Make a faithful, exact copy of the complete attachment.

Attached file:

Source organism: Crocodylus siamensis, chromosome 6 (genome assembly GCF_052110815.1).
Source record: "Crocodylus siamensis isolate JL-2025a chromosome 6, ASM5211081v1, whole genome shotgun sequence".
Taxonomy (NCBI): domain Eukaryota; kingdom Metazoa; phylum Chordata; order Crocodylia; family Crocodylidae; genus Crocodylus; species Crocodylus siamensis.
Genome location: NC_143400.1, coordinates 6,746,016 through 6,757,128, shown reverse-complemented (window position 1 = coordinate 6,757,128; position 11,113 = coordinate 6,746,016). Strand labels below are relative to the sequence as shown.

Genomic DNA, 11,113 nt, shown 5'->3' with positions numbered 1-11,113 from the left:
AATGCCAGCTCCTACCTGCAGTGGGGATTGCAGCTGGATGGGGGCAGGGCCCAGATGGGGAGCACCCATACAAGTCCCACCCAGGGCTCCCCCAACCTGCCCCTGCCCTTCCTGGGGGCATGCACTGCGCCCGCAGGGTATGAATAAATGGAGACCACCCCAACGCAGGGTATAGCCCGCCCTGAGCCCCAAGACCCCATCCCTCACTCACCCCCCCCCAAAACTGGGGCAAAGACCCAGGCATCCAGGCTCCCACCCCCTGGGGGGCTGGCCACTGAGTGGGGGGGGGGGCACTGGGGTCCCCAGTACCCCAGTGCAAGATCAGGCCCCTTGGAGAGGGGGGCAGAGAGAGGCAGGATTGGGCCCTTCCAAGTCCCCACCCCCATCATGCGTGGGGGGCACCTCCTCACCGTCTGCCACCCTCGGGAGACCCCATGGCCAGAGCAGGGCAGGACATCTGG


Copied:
Source organism: Crocodylus siamensis, chromosome 6 (genome assembly GCF_052110815.1).
Source record: "Crocodylus siamensis isolate JL-2025a chromosome 6, ASM5211081v1, whole genome shotgun sequence".
Taxonomy (NCBI): domain Eukaryota; kingdom Metazoa; phylum Chordata; order Crocodylia; family Crocodylidae; genus Crocodylus; species Crocodylus siamensis.
Genome location: NC_143400.1, coordinates 6,746,016 through 6,757,128, shown reverse-complemented (window position 1 = coordinate 6,757,128; position 11,113 = coordinate 6,746,016). Strand labels below are relative to the sequence as shown.

Genomic DNA, 11,113 nt, shown 5'->3' with positions numbered 1-11,113 from the left:
AATGCCAGCTCCTACCTGCAGTGGGGATTGCAGCTGGATGGGGGCAGGGCCCAGATGGGGAGCACCCATACAAGTCCCACCCAGGGCTCCCCCAACCTGCCCCTGCCCTTCCTGGGGGCATGCACTGCGCCCGCAGGGTATGAATAAATGGAGACCACCCCAACGCAGGGTATAGCCCGCCCTGAGCCCCAAGACCCCATCCCTCACTCACCCCCCCCCAAAACTGGGGCAAAGACCCAGGCATCCAGGCTCCCACCCCCTGGGGGGCTGGCCACTGAGTGGGGGGGGGGGCACTGGGGTCCCCAGTACCCCAGTGCAAGATCAGGCCCCTTGGAGAGGGGGGCAGAGAGAGGCAGGATTGGGCCCTTCCAAGTCCCCACCCCCATCATGCGTGGGGGGCACCTCCTCACCGTCTGCCACCCTCGGGAGACCCCATGGCCAGAGCAGGGCAGGACATCTGG